Guide to Protecting Your Facility with the Right Security Cameras

Looking to upgrade or install a new security system? This guide helps you choose the right security cameras for your business' needs.
Guide to Protecting Your Facility with the Right Security Cameras

In today’s day and age, protecting your employees, assets, and facilities is a requirement, not a luxury. Due to the increasing number of cyber attacks in recent years, we’ve focused much of our attention on defending our digital infrastructure. However, it is equally as important to ensure our physical security is robust and up-to-date in order to prevent burglaries, break-ins, vandalism, etc.

Whether you’re looking to upgrade your existing security system or are in the market for a completely new installation, this guide will provide you with the information you need to make informed decisions and ensure your facility is equipped with the right security cameras to meet your specific needs.

Step 1: Find Optimal Security Camera Locations

Identifying optimal placement for your security cameras is the first step. Cameras should be strategically positioned to cover important areas of your business. For instance, a convenience store would benefit from installing cameras near cash registers to discourage theft. A hospital would benefit from placing cameras in hallways, emergency rooms, and medication storage areas to ensure safety and prevent unauthorized access.

Other key areas for typical installation include entrances and exits, reception areas, loading docks, parking areas, storage rooms, warehouses, hallways, etc. Each location should be specifically selected, taking into account varying lighting conditions, potential blind spots, and angles or objects that may obstruct the camera’s view.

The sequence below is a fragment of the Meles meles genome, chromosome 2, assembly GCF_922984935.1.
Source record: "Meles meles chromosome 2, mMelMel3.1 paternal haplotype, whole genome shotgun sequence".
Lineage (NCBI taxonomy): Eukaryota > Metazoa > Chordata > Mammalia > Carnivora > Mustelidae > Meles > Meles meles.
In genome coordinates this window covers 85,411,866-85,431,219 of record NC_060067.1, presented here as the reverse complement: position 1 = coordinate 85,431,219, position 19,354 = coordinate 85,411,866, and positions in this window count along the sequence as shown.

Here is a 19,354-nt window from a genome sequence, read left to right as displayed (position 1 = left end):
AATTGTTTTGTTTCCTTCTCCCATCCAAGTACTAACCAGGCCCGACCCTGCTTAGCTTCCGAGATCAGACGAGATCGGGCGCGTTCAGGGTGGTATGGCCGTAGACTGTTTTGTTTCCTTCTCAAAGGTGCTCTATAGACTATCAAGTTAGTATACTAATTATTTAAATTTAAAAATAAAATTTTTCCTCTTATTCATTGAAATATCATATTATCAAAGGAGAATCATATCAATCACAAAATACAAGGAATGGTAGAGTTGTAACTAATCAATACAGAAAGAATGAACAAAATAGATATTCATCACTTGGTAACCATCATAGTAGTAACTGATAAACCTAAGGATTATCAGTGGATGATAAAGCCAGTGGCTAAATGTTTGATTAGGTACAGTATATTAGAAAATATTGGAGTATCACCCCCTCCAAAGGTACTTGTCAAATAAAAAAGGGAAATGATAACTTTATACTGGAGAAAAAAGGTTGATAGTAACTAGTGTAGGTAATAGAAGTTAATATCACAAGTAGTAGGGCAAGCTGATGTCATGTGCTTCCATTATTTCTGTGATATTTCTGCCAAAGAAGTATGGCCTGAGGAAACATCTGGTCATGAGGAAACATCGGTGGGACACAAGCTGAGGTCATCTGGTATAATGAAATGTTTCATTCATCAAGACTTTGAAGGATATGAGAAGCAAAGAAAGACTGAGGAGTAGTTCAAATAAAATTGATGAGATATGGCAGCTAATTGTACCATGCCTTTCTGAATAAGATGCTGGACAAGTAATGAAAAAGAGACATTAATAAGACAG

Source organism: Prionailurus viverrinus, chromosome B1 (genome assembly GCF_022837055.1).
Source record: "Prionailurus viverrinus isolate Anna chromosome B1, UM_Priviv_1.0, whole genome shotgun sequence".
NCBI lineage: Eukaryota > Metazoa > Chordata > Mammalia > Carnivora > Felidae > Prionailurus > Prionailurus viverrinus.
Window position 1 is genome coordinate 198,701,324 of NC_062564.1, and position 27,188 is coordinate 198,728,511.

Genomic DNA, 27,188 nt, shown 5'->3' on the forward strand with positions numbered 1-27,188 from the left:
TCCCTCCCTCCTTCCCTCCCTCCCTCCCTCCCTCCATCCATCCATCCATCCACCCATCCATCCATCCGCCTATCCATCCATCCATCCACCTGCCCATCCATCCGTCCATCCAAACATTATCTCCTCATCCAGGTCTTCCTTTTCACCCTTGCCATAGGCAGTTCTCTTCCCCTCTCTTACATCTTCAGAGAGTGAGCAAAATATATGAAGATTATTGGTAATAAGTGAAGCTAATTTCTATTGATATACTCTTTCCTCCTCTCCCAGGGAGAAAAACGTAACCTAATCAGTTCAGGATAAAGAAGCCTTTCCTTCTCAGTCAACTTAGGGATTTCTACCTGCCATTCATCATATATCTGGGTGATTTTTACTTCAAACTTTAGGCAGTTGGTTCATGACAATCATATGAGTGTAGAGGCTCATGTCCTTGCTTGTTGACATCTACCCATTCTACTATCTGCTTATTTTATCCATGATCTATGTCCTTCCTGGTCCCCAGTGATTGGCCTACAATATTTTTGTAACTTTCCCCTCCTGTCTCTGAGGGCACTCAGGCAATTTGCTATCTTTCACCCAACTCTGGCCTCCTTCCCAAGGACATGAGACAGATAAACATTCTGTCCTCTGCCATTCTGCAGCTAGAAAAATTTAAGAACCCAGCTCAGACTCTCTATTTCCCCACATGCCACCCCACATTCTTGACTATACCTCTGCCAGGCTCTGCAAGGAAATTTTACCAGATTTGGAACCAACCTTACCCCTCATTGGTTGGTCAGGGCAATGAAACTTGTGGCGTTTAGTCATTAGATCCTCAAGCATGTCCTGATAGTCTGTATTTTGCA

Step 2: Determine Technical Requirements for Your Security Camera System

Connection to DVR or NVR

Surveillance cameras will then need to be connected to a Digital Video Recorder (DVR) or a Network Video Recorder (NVR) to function correctly. Both DVRs and NVRs record video data transmitted from security cameras and store it in a format for future access (Calipsa, 2022). The primary difference between the two is how they process video data. DVRs are connected to analog cameras and convert the analog signal to digital, while NVRs are used with IP cameras (digital cameras) and receive a digital signal directly.

Recording and Storage

The DVR or NVR then records and stores the video footage on an internal hard drive. This setup allows for continuous security footage without the need for tapes or DVDs and allows for easy search a retrieval of specific footage. The amount of footage that can be stored on both depends on several factors, such as the quality of the video and the length of the recordings. High-quality video files are larger and consume more storage space. On the other hand, lower-quality video files take less space, meaning longer recordings can be stored.

Step 3: Choose Between Analog & IP Security Cameras

This next step involves choosing between analog and IP cameras. Analog cameras are more traditional, but still widely used, and need to be physically connected to a DVR using coaxial cables and a separate wired power supply to operate. They are more expensive to install and scale (because of the wiring required for each camera), but are cheaper by unit and less prone to signal loss and interference. IP cameras, on the other hand, are newer and more advanced, and transmit data over an IP network using an ethernet cable or Wi-Fi signals. They are easier to install and scale, offer higher resolutions, encrypt data to prevent unauthorized access, and offer more advanced features and capabilities than analog cameras, such as remote access, motion detection, and analytics.